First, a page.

Gecko’s talent for regrowing its tail could help people with spinal cord injuries

Like many lizards, geckos can escape from predators that grab their tails by breaking away and then regrowing the severed appendage. Further, they can complete that regrowth process in 30 days, which is speedier than any other type of lizard.

Now scientists at the University of Guelph in Canada have discovered that the gecko tail—which also includes part of its spinal cord—contains a specific type of stem cell that rapidly proliferates and churns out proteins in response to injury. These proteins generate a new spinal cord. They believe their discoveries, published in the Journal of Comparative Neurology, could be used to develop new treatments for spinal cord injuries in people.

The researchers discovered that the gecko’s tail houses a population of stem cells called radial glia, which are normally in a resting state. When an injury occurs, they jump into action and continue making healing proteins until the new spinal cord is completely built.

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The human body responds to a spinal cord injury in a completely different manner, making scar tissue to seal the wound. That sealing prevents regeneration.

"It's a quick fix but in the long term it's a problem," said Matthew Vickaryous, the lead author of the study, in a statement. "This may play a role in why we have a limited ability to repair our spinal cords. We are missing the key cell types required."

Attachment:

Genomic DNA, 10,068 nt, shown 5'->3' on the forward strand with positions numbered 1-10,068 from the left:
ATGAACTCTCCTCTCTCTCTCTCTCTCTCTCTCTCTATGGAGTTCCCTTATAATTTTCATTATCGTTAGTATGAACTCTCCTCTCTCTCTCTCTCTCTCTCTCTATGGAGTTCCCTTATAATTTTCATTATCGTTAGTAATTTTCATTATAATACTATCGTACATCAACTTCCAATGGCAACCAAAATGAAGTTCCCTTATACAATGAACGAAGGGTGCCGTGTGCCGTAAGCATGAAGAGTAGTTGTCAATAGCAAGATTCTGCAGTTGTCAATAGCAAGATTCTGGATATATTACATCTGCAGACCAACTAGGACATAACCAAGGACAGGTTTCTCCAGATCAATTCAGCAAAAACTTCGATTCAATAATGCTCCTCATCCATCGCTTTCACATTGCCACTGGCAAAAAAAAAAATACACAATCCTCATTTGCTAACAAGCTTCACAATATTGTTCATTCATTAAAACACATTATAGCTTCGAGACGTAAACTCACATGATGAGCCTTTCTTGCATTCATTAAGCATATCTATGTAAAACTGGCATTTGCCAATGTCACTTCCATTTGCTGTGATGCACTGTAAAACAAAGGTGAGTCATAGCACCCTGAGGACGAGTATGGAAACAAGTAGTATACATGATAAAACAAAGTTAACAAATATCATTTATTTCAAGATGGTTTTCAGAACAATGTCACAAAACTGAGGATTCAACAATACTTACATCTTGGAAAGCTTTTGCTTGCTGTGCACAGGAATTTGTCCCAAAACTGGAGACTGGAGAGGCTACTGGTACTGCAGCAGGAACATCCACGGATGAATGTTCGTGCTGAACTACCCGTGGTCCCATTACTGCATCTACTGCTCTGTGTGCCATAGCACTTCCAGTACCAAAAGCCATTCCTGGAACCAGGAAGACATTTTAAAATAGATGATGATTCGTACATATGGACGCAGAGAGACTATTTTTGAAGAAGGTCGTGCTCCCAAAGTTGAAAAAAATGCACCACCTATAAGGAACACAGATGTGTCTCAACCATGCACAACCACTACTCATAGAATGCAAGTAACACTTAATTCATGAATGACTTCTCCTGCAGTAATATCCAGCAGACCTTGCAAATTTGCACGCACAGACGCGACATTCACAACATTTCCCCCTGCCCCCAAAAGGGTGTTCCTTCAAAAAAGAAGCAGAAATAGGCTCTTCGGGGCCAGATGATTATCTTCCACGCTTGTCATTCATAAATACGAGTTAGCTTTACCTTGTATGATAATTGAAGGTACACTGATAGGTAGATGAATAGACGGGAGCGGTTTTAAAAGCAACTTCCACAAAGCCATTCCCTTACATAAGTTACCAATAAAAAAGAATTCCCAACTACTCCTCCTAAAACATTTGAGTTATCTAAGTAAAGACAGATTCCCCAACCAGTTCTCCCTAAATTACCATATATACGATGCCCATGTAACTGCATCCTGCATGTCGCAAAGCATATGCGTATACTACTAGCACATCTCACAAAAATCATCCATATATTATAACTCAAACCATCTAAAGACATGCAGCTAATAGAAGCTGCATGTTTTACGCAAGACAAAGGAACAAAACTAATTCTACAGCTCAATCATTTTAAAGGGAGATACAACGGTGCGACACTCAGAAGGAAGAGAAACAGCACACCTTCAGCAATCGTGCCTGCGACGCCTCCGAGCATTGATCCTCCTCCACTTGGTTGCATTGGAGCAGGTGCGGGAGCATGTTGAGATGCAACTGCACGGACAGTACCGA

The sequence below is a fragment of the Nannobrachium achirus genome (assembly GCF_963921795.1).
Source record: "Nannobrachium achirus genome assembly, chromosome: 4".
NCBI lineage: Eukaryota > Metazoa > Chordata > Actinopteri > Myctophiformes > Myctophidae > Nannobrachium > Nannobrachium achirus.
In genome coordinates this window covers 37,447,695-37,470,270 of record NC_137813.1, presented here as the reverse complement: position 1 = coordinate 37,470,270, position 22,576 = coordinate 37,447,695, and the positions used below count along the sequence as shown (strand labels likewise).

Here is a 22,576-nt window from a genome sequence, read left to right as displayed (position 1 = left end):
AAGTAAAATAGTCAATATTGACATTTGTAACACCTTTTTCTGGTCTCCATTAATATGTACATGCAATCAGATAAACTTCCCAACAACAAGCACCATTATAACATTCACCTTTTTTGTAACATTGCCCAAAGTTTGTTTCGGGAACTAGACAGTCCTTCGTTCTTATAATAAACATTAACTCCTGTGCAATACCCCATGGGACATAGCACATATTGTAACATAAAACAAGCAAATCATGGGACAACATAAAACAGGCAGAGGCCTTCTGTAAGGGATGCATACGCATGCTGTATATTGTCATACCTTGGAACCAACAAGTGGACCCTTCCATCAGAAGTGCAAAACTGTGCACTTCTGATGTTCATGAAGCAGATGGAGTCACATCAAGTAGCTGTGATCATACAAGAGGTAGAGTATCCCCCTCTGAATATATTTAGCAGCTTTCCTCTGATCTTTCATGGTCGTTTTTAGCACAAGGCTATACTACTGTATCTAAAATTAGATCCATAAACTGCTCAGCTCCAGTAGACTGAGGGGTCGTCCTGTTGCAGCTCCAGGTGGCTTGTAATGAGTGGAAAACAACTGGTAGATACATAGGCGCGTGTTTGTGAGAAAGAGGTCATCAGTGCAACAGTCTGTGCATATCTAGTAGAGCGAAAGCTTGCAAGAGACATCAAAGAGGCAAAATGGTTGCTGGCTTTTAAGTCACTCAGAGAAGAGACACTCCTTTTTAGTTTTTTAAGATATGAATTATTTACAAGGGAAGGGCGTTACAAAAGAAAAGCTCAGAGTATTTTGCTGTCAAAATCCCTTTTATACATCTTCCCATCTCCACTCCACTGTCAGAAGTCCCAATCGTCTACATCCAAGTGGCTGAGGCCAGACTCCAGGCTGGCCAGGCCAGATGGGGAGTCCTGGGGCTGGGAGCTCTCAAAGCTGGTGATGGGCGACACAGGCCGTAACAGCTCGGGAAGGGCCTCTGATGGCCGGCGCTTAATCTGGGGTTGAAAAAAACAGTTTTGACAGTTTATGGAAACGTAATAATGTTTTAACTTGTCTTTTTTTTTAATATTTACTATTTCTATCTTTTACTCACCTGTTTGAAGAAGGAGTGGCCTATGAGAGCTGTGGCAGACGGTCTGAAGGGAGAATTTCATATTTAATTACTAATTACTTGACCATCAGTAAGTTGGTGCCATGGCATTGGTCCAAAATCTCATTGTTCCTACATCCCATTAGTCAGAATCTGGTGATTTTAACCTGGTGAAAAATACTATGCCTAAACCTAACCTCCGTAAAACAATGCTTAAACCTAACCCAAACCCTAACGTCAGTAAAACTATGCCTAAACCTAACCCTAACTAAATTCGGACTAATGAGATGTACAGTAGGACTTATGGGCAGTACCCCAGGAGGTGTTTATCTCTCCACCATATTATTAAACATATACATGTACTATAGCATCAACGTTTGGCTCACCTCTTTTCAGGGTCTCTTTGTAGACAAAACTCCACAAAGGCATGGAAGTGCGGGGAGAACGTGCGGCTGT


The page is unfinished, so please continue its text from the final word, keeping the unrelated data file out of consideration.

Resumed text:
In the lab, Vickaryous simulated spinal cord injuries in geckos by pinching their tails. They measured what happened in individual cells in the tail before and after regeneration.

Stem cells have long been of interest to scientists and companies searching for new treatments for spinal cord injuries. Earlier this year, for example, Asterias Biotherapeutics published data from a small study of embryonic stem cells in five patients with spinal cord injuries, all of whom experienced an improvement in motor function, the company said. Switzerland-based G-Therapeutics is developing a device that uses electrical signals and gravity-assistance technology to restore movement in patients.

The spinal cord study in geckos is part of a larger effort to understand all of the regenerative properties of the lizard’s central nervous system. The next step for the University of Guelph research team will be to figure out how the gecko makes new brain cells.